That said, with proper prep, you could probably get a lot more protein than that. So I'd use rice/rice noodles as a base for dinner and add protein, then have nuts and reasonably-BP energy bars for snacks. And obviously the other dried/canned protein sources mentioned. Plus maybe some protein powder? If you have access to a farm, see if you can get unwashed eggs. Eggs have a protective layer on them that keeps them fresh without refrigeration for a long time. By law farmers wash that off so they need refrigeration. (Brilliant, right?) But if you can convince a farmer to sell you unwashed eggs, you could have delicious egg breakfasts. You can buy plastic egg contains at camping stores so they don't break. I'd skip fresh fruit and get dried fruit.


    For prep, either a fire or a camp stove. You can get a lightweight camping pot with lid, but make sure the lid can double as a frying pan. Cook on the stove, or coals from a hot fire, rather than open flame. 


    Of course, what's really optimal is hunting and fishing. 


    Finally... fresh meat is often dry aged. Hunters regularly cut the organs out of their kills and hang them up for a day or two while they hunt some more. With proper cooking, you could probably get away with just packing in some fresh meat. 

  • I spend about 100 nights a year in the woods, in a bushcraft or backpacking format. It's tough for longer stretches, but 2-3 days is easy to eat BP. I bring a Contigo mug that I can shake my coffee in. You need a Contigo or something that locks the lid from the inside or it will go everywhere. I often have an extra BP coffee mid morning so I plan 2 mugs worth a day.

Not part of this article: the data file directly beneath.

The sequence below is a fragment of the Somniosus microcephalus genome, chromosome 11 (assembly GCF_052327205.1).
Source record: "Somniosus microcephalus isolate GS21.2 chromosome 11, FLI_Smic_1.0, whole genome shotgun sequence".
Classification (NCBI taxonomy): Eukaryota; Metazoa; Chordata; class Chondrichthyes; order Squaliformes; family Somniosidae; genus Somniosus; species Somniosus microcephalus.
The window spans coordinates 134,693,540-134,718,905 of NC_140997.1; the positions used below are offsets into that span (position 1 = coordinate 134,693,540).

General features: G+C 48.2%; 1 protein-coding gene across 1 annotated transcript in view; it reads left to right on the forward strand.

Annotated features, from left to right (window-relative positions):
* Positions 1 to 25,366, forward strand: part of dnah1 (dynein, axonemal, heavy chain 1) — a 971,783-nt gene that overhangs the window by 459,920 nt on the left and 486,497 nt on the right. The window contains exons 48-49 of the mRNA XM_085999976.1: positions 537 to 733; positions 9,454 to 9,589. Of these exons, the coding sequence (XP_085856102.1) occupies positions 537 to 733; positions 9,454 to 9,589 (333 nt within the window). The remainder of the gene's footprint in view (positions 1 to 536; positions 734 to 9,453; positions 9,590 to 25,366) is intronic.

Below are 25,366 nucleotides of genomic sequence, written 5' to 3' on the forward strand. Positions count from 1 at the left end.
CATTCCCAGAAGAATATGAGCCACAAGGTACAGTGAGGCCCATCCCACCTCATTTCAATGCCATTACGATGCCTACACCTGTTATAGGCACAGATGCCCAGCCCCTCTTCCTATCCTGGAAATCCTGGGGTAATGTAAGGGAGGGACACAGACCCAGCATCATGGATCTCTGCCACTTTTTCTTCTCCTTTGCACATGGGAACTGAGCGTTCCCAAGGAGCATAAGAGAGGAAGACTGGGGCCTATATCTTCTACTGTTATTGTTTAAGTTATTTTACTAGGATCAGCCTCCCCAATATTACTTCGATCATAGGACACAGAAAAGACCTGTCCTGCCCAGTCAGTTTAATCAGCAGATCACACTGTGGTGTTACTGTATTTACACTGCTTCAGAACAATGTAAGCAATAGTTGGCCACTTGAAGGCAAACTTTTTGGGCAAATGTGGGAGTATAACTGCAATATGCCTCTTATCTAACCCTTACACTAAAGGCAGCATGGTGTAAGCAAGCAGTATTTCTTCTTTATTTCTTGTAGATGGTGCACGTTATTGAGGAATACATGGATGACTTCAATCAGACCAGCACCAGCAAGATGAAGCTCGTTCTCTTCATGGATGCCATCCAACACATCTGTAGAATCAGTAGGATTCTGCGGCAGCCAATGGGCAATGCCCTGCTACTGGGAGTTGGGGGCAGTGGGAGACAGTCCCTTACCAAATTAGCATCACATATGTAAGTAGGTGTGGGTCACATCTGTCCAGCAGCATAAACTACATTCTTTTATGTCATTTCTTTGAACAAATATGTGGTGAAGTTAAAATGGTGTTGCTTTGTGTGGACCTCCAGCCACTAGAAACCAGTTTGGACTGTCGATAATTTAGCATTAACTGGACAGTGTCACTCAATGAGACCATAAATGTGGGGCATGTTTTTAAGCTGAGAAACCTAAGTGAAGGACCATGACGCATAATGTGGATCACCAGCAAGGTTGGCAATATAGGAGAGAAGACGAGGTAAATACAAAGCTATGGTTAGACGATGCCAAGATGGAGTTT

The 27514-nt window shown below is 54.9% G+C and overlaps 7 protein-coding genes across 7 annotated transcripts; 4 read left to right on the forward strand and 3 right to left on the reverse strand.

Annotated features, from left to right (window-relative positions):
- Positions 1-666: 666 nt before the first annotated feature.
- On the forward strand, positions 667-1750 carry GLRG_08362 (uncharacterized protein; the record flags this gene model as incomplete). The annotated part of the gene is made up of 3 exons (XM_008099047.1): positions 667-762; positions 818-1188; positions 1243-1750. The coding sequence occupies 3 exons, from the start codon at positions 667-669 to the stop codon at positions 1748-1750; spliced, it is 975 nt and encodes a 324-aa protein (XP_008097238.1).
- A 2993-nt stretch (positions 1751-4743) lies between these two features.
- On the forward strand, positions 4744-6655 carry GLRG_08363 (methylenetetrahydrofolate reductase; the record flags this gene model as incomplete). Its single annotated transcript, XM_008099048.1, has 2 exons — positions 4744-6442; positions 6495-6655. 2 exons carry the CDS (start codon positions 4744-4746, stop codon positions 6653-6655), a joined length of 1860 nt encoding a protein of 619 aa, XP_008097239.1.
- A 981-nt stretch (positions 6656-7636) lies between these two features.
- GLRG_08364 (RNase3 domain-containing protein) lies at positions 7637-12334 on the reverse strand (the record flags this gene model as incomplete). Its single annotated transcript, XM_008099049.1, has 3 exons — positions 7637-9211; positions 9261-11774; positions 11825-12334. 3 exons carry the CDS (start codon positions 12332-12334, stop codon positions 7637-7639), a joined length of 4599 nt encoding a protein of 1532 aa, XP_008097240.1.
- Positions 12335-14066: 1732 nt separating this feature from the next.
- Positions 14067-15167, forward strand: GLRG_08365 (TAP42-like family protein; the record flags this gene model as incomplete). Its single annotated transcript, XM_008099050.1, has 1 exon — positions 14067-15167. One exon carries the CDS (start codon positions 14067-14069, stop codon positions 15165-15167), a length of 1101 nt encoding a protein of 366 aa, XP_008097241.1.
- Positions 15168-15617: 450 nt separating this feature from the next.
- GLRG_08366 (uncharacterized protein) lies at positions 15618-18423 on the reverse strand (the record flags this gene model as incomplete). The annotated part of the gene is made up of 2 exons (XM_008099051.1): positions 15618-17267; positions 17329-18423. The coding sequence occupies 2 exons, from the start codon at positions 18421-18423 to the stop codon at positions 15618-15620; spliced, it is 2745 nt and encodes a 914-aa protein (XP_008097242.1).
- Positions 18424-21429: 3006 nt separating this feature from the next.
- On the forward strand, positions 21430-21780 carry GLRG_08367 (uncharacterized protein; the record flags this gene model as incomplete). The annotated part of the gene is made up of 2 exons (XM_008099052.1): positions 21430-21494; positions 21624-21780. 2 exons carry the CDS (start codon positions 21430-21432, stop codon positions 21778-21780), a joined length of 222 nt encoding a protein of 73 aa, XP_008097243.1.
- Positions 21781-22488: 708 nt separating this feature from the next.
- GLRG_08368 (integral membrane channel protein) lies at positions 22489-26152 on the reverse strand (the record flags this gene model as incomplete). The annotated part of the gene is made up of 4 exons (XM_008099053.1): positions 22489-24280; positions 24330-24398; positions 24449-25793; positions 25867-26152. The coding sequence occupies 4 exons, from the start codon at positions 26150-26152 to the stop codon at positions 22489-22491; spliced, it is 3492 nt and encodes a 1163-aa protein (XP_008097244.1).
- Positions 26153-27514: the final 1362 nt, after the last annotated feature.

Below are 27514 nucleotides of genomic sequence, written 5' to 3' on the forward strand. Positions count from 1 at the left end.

Most of the stuff is covered above but I would freeze a couple steaks, maybe some bacon. I agree with taking rice/rice noodles for calories, especially if you're going to make a lot of miles. If you're only going to a single spot and then stopping, you can likely lower the amount you'll bring. Also, eggs from the farmer, unwashed, though realistically, for 2-3 days they'll be fine without refrigeration.

    Bring an avocado per day.

    Lastly, learn the plants that are in your area and forage for what's there. Dandelion grows everywhere and the leaves are good in salads (at least in moderation). There are a lot of edible plants in the woods, all of which will be better or worse depending on the season. Most will be best in Spring as they get bitter as the summer comes on.

    Look into dandelion, common plantain (both edible and medicinal, this IS NOT the banana relative), fireweed, nettles. If you're feeling adventurous, you can go for cattail roots. They're full of carb. As these foods are not common, I don't know how they fit the BP diet but they are options.

    Oh, and learn to fish.

Sign In or Register to comment.